Tourism is big business in much of the developing world, particularly within low-income villages and townships positioned on popular tour routes, and although the need can sometimes be overwhelming, even short-term travelers can make a difference by choosing how they spend their holiday funds.

The trick to supporting sustainable tourism is to buy local and support locally run businesses wherever possible. Can you hire a local guide or use a local tour company instead of using an international one? Can you buy souvenirs from the local market and bed down in a guesthouse run by a local family? Similarly, eating from street stalls or at smaller, locally-owned restaurants will not only grant your taste buds a gastronomical education, but you’ll be directly funding local businesses – much better than eating at an upmarket foreign-run hotel or heading for take-out at McDonalds

Spending the majority of your travel budget locally is by far the best way to help your tourist dollars reach those who need it most, but if you feel inspired to donate on a larger scale, why not ask your tour guides how best to make donations of money or supplies to schools and villages that you visit on tour.

Planning an eco friendly trip, whether short-term or long-term, doesn’t need to be difficult. There are many ways to make a positive impact on the local communities visited, even with a limited amount of time.  You can start by choosing a tour company that specializes in ecotourism, such as Global Basecamps.  Global Basecamps makes it easy for travelers to incorporate eco tourseco lodges, and voluntourism into their itineraries.  Whether you want a completely customized itinerary or simply to find accommodations and excursions to ensure your trip priorities are met, Global Basecamps simplifies the process of sustainable travel giving you maximum flexibility on the road.  All Global Basecamps custom tours help minimize the negative impact of travel on the environment, support the local economy, and assist in a variety of community outreach programs.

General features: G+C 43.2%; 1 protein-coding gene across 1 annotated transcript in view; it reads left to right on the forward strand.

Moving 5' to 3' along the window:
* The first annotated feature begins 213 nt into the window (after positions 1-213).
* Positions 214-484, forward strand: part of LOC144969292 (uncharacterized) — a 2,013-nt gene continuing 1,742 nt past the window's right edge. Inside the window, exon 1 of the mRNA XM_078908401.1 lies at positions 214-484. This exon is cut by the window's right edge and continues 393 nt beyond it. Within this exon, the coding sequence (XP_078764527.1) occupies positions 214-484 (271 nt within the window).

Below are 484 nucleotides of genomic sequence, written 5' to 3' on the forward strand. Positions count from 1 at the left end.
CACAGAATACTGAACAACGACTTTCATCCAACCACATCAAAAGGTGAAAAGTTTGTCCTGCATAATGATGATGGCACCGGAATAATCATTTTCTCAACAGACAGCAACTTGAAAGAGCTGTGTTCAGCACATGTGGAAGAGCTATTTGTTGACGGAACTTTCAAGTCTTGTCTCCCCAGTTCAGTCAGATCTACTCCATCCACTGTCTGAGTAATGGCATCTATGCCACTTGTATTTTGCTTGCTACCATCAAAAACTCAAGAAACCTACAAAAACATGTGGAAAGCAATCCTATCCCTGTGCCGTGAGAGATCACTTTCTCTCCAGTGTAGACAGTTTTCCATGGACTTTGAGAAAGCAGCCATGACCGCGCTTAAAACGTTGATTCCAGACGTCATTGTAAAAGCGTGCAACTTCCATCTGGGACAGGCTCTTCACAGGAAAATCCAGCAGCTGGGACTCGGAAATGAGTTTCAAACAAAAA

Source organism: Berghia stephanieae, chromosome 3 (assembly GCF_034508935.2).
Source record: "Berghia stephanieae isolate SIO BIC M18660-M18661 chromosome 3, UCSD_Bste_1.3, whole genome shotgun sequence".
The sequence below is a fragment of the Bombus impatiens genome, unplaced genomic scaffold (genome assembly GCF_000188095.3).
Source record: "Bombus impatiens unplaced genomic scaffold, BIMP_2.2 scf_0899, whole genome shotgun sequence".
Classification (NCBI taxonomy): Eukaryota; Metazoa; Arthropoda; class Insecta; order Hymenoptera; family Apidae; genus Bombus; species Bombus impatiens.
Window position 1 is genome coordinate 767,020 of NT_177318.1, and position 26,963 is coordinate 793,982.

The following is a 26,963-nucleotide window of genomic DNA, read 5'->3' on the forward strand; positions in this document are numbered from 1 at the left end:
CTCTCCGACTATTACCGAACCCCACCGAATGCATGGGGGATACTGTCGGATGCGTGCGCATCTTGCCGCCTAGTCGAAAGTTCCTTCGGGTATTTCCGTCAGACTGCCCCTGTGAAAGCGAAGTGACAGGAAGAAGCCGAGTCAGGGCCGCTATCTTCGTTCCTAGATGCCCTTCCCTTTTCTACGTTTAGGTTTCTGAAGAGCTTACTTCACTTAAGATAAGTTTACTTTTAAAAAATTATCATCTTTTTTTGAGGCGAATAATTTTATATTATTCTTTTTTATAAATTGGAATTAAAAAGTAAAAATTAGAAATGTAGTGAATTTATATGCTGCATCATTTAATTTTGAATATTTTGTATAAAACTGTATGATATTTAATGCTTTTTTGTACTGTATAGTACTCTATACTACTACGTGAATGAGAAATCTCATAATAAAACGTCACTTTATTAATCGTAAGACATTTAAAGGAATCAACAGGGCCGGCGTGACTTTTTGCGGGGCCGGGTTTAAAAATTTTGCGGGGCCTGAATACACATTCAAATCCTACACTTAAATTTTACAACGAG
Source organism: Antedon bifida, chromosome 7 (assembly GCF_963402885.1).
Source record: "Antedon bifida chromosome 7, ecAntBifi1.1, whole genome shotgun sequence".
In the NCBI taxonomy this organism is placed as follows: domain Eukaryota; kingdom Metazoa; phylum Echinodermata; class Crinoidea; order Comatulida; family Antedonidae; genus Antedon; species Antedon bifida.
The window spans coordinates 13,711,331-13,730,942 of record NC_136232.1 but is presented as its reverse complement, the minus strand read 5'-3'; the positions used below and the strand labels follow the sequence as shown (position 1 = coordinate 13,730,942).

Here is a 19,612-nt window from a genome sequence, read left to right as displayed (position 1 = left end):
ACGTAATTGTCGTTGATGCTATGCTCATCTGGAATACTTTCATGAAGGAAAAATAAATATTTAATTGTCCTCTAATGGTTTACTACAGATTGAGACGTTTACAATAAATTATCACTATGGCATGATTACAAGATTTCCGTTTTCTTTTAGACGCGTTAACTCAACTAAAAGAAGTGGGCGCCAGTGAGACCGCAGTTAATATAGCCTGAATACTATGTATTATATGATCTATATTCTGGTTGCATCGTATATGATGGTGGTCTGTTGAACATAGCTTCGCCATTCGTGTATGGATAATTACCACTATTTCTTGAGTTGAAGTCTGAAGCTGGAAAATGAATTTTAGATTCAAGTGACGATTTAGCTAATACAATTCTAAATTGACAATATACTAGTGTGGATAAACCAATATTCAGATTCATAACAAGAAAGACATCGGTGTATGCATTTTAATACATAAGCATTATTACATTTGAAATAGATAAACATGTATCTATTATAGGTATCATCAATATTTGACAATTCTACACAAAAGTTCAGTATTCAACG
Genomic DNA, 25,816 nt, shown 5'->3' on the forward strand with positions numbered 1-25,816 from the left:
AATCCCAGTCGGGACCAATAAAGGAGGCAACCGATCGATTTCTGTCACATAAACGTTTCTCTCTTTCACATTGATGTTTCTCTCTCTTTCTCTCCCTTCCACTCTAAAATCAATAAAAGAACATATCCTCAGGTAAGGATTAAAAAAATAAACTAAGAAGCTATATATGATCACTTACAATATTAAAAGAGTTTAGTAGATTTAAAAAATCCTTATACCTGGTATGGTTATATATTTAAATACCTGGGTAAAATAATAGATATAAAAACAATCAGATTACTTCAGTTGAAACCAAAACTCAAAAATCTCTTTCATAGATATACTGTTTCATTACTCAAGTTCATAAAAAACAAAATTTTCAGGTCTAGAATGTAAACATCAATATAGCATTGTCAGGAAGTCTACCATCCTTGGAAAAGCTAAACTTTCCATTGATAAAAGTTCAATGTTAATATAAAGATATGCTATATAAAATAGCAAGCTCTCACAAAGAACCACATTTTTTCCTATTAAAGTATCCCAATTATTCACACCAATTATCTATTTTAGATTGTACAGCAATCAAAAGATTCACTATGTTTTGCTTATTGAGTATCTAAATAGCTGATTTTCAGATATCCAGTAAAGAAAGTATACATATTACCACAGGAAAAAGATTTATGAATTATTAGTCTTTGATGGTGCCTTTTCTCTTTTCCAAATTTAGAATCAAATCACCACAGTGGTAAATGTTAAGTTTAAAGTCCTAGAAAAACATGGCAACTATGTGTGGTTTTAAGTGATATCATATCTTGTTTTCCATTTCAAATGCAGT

Read more about sustainable travel: 

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Photos by:  chrissam42USFS Region 5davidreedpeter.e.lee, supercake, globalcitizen01

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  • Jade Johnston said at 2011-11-22T13:30:10+0000: stuff your rucksack and kiva are awesome organizations! love that they got mentioned here!
  • Arif Ali said at 2011-11-06T04:11:28+0000: Hello! I like this blog very much having the lovely post & photography. Wish you all the best.http://www.trekbd.com.